A sequel was inevitable, but it took longer than the shipping of 3As 2000AD figures (or the heat death of the universe, a similar time frame) to arrive. A few placeholder crossovers were published to keep the Joe / Bats conflict simmering, and we’ll get to those shortly.
In the meantime, the latest Dredd mega epic saw the return of the blank eyed bounty hunter from New Britain.” Judgement Day” was an excuse for Garth Ennis (from an idea dreamed up with John Wagner) to decimate the population of the Dreddverse and prune the mega cities, using a magically empowered nut from the future and a horde of zombies. But more relevant to the doggerel that you are reading, it saw the rematch (such as it was) between Dredd and Johnny Alpha.
The plot is pretty straightforward. Sabbat : necromagus and student of Murd the Necromancer (see Judge Child) is on the run from the future after committing atrocities across the galaxy, and heads to the 22nd century. The Galactic Crime Commission send Johnny Alpha back in time to eliminate him. Alpha arrives in Hondo City, crosses swords (or tendo staves and electronux at least) with Judge Inspector Sadu (see our “Man In Hondo”). After the initial misunderstanding they kiss and make up.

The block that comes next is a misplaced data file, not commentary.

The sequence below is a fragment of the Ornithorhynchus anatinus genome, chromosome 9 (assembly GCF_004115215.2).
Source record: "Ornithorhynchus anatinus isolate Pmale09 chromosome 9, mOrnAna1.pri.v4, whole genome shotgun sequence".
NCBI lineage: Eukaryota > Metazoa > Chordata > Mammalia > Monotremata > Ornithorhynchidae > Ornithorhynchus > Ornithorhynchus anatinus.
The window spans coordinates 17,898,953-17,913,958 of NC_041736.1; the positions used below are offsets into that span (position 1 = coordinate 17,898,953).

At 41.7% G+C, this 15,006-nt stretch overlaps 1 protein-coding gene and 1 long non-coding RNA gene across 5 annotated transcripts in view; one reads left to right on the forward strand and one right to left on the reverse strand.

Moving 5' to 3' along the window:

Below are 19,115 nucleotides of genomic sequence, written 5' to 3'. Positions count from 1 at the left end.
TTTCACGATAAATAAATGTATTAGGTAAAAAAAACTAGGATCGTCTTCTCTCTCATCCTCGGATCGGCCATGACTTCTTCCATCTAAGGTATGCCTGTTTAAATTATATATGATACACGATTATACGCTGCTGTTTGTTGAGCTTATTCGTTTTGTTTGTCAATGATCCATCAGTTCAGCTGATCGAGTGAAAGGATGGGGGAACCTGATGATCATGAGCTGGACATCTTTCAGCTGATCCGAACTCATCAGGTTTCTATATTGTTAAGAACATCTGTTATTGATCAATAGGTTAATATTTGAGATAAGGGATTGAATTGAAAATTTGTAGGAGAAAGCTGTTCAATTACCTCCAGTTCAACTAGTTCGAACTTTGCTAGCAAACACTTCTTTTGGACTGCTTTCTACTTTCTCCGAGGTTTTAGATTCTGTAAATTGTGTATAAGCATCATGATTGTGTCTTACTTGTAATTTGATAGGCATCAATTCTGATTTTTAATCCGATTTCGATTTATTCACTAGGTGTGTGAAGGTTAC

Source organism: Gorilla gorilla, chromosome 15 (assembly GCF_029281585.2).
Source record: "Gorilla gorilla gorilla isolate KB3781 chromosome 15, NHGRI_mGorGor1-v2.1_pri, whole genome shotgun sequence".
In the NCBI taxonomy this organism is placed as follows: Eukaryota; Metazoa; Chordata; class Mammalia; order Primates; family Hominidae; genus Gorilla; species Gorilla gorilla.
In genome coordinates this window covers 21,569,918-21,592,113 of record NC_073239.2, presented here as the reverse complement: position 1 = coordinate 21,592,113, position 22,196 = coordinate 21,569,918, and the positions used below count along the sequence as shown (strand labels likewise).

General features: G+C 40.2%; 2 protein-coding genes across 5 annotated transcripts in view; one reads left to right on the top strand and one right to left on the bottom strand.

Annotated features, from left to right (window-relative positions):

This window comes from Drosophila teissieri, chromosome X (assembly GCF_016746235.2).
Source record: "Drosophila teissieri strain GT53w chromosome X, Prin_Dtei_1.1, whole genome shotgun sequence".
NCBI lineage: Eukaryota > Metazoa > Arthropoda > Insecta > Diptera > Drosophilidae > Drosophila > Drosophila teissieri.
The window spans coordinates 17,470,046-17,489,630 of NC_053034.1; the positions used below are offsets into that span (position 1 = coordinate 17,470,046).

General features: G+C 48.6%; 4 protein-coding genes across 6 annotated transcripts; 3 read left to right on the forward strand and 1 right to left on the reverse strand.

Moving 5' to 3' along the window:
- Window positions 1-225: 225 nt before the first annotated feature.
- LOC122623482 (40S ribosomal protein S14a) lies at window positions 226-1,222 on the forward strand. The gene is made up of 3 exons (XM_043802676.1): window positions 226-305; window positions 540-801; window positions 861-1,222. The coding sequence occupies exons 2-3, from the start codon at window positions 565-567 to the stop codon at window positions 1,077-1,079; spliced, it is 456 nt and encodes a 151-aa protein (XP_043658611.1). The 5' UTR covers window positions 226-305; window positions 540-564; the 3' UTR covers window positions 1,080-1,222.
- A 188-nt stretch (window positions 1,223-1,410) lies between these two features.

The whole world is at risk, so the remaining mega cities team up to attack Sabbat and meet to discuss how to “sort im ‘aht”. At the summit, both Sadu (who also has an axe to grind) and Alpha have a pop at Dredd – it doesn’t take a genius to work out who comes off worse.
The cities form a special attack squad with representatives from each city, led by Dredd, to attack Sabbat in his lair. Dredd, being Dredd, excludes Alpha. But Alpha gets himself onto the mission by taking the place of one of the other judges.
It certainly isn’t the best mega epic, but the fanboy in me took over and I just remember being sooooooooooooooooo excited about them meeting again . I loved the interaction between Johnny and Dredd’s world, even if the rest of the story was just about out doing the body count of “Necropolis”.
And then, there is this image :
I don’t think I need to say anything else.
(anyone reading this got the original page?)
So. So far we have Joe alternating between meeting mind reading mutants and weirdos dressing as small flying mammals. But there is more to Dredd crossovers than bounty hunters enhanced by dubious science or vigilantes driven by personal loss and psychological breakdown, as we will see in part 2.